Distantly related to the cashew and pistachio, mangoes originated in southern Asia, especially Burma and eastern India, then spreading to Malaya, eastern Asia and eastern Africa. Mangoes first arrived in Santa Barbara, California in 1880. Two races of mangoes exist, from India and from South East Asia and the Philippines. The Indian mango is intolerant of humidity and bears monoembryonic fruit of high color and regular form. The Filipino Mango tolerates humidity reasonably well and bears pale green, elongated-kidney-shaped polyembryonic fruit. Filipino mangoes grow best in California, and are the most common in produce aisles of the USA.
Mangoes have a long, stringlike stem. Two or more fruits can grow from a stem. Two to nine inches long and sometimes kidney shaped, ovate or (rarely) round, they range in size from 8 to 24 ounces. The skin is leathery, waxy, and smooth. The skin turns entirely pale green or yellow marked with red, depending on the particular variety when ripe. Inedible, the skin contains a sap that is irritating to some people. The quality of the fruit depends on the scarcity of fiber and lack of turpentine taste. (Mmmm. . . turpentine)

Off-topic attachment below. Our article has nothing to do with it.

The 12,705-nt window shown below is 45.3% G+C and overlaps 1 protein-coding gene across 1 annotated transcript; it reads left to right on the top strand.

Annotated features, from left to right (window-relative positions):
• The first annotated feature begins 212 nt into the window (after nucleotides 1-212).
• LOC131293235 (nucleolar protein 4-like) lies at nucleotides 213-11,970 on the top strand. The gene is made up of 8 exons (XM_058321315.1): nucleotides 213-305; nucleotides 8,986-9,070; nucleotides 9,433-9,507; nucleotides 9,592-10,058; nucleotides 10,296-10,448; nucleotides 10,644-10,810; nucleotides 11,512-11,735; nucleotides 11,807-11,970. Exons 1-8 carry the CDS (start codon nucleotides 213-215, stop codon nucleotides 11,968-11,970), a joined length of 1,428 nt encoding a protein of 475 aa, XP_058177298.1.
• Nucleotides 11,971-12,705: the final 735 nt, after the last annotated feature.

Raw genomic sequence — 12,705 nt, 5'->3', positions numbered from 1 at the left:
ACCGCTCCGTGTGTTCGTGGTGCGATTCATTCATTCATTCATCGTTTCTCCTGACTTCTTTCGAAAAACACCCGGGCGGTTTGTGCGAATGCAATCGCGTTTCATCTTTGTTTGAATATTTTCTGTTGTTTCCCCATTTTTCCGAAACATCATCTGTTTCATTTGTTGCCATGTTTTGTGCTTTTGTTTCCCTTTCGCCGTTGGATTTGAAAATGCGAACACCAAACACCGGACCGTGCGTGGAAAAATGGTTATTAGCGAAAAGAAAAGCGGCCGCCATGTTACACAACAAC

The flesh of a mango is peachlike and juicy, with fibers radiating from the husk of the single large kidney-shaped seed. Fibers are more pronounced in fruits grown with hard water and chemical fertilizers. The flavor is pleasant and rich, high in sugars and acid.